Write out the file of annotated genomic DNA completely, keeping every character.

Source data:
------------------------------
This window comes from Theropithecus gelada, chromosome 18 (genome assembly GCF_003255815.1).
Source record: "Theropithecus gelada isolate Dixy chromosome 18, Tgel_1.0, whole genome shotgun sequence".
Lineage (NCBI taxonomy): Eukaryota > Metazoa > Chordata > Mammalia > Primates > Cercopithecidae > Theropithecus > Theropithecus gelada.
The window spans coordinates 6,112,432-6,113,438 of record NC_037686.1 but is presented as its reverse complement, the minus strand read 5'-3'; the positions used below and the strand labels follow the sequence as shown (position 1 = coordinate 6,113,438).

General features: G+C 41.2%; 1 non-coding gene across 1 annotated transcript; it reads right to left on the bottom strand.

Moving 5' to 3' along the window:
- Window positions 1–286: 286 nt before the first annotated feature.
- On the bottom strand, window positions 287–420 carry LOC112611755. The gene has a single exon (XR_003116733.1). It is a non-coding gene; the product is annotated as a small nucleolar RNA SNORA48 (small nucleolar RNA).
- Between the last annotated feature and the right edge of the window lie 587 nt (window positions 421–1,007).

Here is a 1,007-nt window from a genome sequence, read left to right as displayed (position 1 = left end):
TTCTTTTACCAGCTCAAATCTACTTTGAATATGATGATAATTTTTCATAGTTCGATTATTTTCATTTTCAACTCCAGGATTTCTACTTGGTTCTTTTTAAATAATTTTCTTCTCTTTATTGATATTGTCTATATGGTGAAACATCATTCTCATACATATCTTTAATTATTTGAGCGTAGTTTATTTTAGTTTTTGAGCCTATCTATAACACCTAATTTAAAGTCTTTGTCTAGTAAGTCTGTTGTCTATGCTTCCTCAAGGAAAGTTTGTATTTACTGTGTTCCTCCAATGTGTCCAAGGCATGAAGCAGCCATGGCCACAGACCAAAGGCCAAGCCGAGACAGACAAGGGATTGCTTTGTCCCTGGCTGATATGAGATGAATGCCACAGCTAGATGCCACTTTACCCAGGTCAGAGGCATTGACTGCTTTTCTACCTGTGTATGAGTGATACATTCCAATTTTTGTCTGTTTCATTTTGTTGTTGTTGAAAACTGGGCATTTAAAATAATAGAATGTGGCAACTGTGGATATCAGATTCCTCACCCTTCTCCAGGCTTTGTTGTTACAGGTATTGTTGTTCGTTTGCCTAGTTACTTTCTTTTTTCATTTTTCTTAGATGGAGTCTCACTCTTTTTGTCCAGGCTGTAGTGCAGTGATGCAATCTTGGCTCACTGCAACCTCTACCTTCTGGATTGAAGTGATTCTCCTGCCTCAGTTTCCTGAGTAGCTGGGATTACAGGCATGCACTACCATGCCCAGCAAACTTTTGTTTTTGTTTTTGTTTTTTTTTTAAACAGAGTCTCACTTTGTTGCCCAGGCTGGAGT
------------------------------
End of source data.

This window comes from Theropithecus gelada, chromosome 18 (genome assembly GCF_003255815.1).
Source record: "Theropithecus gelada isolate Dixy chromosome 18, Tgel_1.0, whole genome shotgun sequence".
Lineage (NCBI taxonomy): Eukaryota > Metazoa > Chordata > Mammalia > Primates > Cercopithecidae > Theropithecus > Theropithecus gelada.
The window spans coordinates 6,112,432-6,113,438 of record NC_037686.1 but is presented as its reverse complement, the minus strand read 5'-3'; the positions used below and the strand labels follow the sequence as shown (position 1 = coordinate 6,113,438).

General features: G+C 41.2%; 1 non-coding gene across 1 annotated transcript; it reads right to left on the bottom strand.

Moving 5' to 3' along the window:
- Window positions 1–286: 286 nt before the first annotated feature.
- On the bottom strand, window positions 287–420 carry LOC112611755. The gene has a single exon (XR_003116733.1). It is a non-coding gene; the product is annotated as a small nucleolar RNA SNORA48 (small nucleolar RNA).
- Between the last annotated feature and the right edge of the window lie 587 nt (window positions 421–1,007).

Here is a 1,007-nt window from a genome sequence, read left to right as displayed (position 1 = left end):
TTCTTTTACCAGCTCAAATCTACTTTGAATATGATGATAATTTTTCATAGTTCGATTATTTTCATTTTCAACTCCAGGATTTCTACTTGGTTCTTTTTAAATAATTTTCTTCTCTTTATTGATATTGTCTATATGGTGAAACATCATTCTCATACATATCTTTAATTATTTGAGCGTAGTTTATTTTAGTTTTTGAGCCTATCTATAACACCTAATTTAAAGTCTTTGTCTAGTAAGTCTGTTGTCTATGCTTCCTCAAGGAAAGTTTGTATTTACTGTGTTCCTCCAATGTGTCCAAGGCATGAAGCAGCCATGGCCACAGACCAAAGGCCAAGCCGAGACAGACAAGGGATTGCTTTGTCCCTGGCTGATATGAGATGAATGCCACAGCTAGATGCCACTTTACCCAGGTCAGAGGCATTGACTGCTTTTCTACCTGTGTATGAGTGATACATTCCAATTTTTGTCTGTTTCATTTTGTTGTTGTTGAAAACTGGGCATTTAAAATAATAGAATGTGGCAACTGTGGATATCAGATTCCTCACCCTTCTCCAGGCTTTGTTGTTACAGGTATTGTTGTTCGTTTGCCTAGTTACTTTCTTTTTTCATTTTTCTTAGATGGAGTCTCACTCTTTTTGTCCAGGCTGTAGTGCAGTGATGCAATCTTGGCTCACTGCAACCTCTACCTTCTGGATTGAAGTGATTCTCCTGCCTCAGTTTCCTGAGTAGCTGGGATTACAGGCATGCACTACCATGCCCAGCAAACTTTTGTTTTTGTTTTTGTTTTTTTTTTAAACAGAGTCTCACTTTGTTGCCCAGGCTGGAGT